- - Thursday, May 2, 2013

The movie version of “Midnight’s Children” is a labor of love, and that love helps make it better than it probably has a right to be. The sweeping story of Salman Rushdie’s novel is infused with magic, epic in scope, richly allegorical and steeped in the history of India. It’s just too big to be contained in a feature film — even one that clocks in at north of two hours.

Mr. Rushdie’s screenplay manages to encapsulate the major plot lines with a surprising degree of economy. The direction by Deepa Mehta captures the mix of humor, romance, and political turmoil that drives the story. But for all that, there’s not enough time to experience the tale intensely enough to sustain the imagination for the duration of the film.

“Midnight’s Children’s” characters embody and live out India’s tumultuous transition from British rule, the bloody division of Hindu India from Muslim Pakistan, the war that saw the creation of the independent state of Bangladesh, and the turbulent rule of Indira Gandhi.

The plot defies an easy summary. At the stroke of midnight, on Aug. 15, 1947, the day of independence, Saleem is born. He’s the illegitimate child of a poor woman and a wealthy Englishman. Not long after, Shiva arrives. He’s the son of a wealthy Muslim couple, whose lineage is documented in great detail in the early part of the film. A maternity ward nurse, taking the edict of her communist lover to heart — he memorably says, “Let the rich be poor, and the poor be rich” — switched the two. The rich boy Shiva is sentenced to a life in the streets, while Saleem becomes the exponent of his father’s dreams and ambitions.

Before long Saleem discovers he has a strange gift for telepathy. As he learns to control his power, he finds himself at the epicenter of a group of children born the night of independence — Shiva included — who have powers derived from their mystical relationship to the birth of their country. Saleem’s futile efforts to steer the group to constructive action and away from chaos and violence mirror the turbulent politics of the region.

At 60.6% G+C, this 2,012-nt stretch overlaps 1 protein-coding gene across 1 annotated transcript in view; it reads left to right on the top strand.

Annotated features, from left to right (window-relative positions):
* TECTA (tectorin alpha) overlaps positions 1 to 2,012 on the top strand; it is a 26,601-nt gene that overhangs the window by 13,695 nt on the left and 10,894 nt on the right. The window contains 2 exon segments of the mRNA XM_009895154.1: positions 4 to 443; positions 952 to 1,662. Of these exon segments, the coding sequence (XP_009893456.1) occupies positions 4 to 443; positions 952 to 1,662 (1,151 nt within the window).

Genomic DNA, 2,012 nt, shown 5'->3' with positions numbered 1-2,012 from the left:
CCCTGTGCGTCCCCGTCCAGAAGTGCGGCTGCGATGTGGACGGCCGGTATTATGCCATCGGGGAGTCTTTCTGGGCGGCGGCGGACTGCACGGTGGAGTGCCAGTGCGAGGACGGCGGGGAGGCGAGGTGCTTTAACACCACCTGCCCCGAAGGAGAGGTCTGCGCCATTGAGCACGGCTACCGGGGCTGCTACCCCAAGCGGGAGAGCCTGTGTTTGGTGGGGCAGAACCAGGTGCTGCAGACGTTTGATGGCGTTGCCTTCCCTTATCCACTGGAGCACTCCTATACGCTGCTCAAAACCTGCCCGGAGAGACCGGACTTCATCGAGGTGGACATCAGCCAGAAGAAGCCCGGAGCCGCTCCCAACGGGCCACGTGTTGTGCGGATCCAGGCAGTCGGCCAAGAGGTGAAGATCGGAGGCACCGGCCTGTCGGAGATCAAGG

Bollywood actress Shahana Goswami brings a brooding intensity to her role as Saleem’s mother, Amina. It’s probably the most demanding role in the film, as Amina juggles her love for her children, her relationship with her distant and increasingly alcoholic husband and her wistful remembrances of a previous marriage to a dreamy, sensitive poet that ended, unconsummated, in divorce. Indian filmmaker Rajat Kapoor is wonderful as Saleem’s grandfather Aadam Aziz, a physician trying to balance his own impulses toward modernity with the demands of Muslim family life in India.

There’s very little about “Midnight’s Children” that, when examined as a discrete element, is not worthy of some praise. Even the voice-over narration — Mr. Rushdie’s own rumbling baritone — does a good job of seeing the viewer through potentially confusing moments, and disappearing when it’s not needed. But to really work, “Midnight’s Children” needed to embody the magic and the charm and the tumult of its story. Instead, it comes off as a faithful but perfunctory adaptation.


TITLE: “Midnight’s Children”

CREDITS: Directed by Deepa Mehta; screenplay by Salman Rushdie, based on his novel

RATING: Not rated; movie contains brief nudity and violence

RUNNING TIME: 140 minutes.


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